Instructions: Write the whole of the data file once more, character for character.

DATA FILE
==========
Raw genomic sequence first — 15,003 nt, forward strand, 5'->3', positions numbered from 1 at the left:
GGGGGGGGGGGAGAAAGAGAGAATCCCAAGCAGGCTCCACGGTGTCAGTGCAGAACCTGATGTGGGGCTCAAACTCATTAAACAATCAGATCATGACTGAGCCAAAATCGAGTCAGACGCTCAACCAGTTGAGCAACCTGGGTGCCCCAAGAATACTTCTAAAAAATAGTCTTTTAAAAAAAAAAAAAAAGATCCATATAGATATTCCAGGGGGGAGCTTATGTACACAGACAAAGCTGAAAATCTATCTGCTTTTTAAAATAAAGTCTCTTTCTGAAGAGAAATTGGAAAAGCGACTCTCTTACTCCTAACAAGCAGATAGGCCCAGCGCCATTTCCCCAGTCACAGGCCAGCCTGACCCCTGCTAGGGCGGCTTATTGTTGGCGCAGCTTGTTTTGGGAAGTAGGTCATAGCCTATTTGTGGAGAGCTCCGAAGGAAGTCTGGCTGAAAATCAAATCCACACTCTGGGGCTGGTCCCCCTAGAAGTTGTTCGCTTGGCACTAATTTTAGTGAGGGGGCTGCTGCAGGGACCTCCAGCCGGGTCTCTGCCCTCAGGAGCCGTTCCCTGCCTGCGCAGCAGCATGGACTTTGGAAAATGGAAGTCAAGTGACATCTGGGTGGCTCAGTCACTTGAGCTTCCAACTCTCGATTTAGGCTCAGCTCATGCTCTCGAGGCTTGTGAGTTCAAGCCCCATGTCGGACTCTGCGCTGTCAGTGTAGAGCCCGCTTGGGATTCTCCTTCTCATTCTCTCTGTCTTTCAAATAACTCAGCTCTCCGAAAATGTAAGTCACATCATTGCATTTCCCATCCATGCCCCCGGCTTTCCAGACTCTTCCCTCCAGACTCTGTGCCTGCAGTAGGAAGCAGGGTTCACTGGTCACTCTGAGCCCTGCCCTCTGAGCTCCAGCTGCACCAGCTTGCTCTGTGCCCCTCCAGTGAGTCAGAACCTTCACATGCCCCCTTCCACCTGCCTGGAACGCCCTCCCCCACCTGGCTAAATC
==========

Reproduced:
Raw genomic sequence first — 15,003 nt, forward strand, 5'->3', positions numbered from 1 at the left:
GGGGGGGGGGGAGAAAGAGAGAATCCCAAGCAGGCTCCACGGTGTCAGTGCAGAACCTGATGTGGGGCTCAAACTCATTAAACAATCAGATCATGACTGAGCCAAAATCGAGTCAGACGCTCAACCAGTTGAGCAACCTGGGTGCCCCAAGAATACTTCTAAAAAATAGTCTTTTAAAAAAAAAAAAAAAGATCCATATAGATATTCCAGGGGGGAGCTTATGTACACAGACAAAGCTGAAAATCTATCTGCTTTTTAAAATAAAGTCTCTTTCTGAAGAGAAATTGGAAAAGCGACTCTCTTACTCCTAACAAGCAGATAGGCCCAGCGCCATTTCCCCAGTCACAGGCCAGCCTGACCCCTGCTAGGGCGGCTTATTGTTGGCGCAGCTTGTTTTGGGAAGTAGGTCATAGCCTATTTGTGGAGAGCTCCGAAGGAAGTCTGGCTGAAAATCAAATCCACACTCTGGGGCTGGTCCCCCTAGAAGTTGTTCGCTTGGCACTAATTTTAGTGAGGGGGCTGCTGCAGGGACCTCCAGCCGGGTCTCTGCCCTCAGGAGCCGTTCCCTGCCTGCGCAGCAGCATGGACTTTGGAAAATGGAAGTCAAGTGACATCTGGGTGGCTCAGTCACTTGAGCTTCCAACTCTCGATTTAGGCTCAGCTCATGCTCTCGAGGCTTGTGAGTTCAAGCCCCATGTCGGACTCTGCGCTGTCAGTGTAGAGCCCGCTTGGGATTCTCCTTCTCATTCTCTCTGTCTTTCAAATAACTCAGCTCTCCGAAAATGTAAGTCACATCATTGCATTTCCCATCCATGCCCCCGGCTTTCCAGACTCTTCCCTCCAGACTCTGTGCCTGCAGTAGGAAGCAGGGTTCACTGGTCACTCTGAGCCCTGCCCTCTGAGCTCCAGCTGCACCAGCTTGCTCTGTGCCCCTCCAGTGAGTCAGAACCTTCACATGCCCCCTTCCACCTGCCTGGAACGCCCTCCCCCACCTGGCTAAATC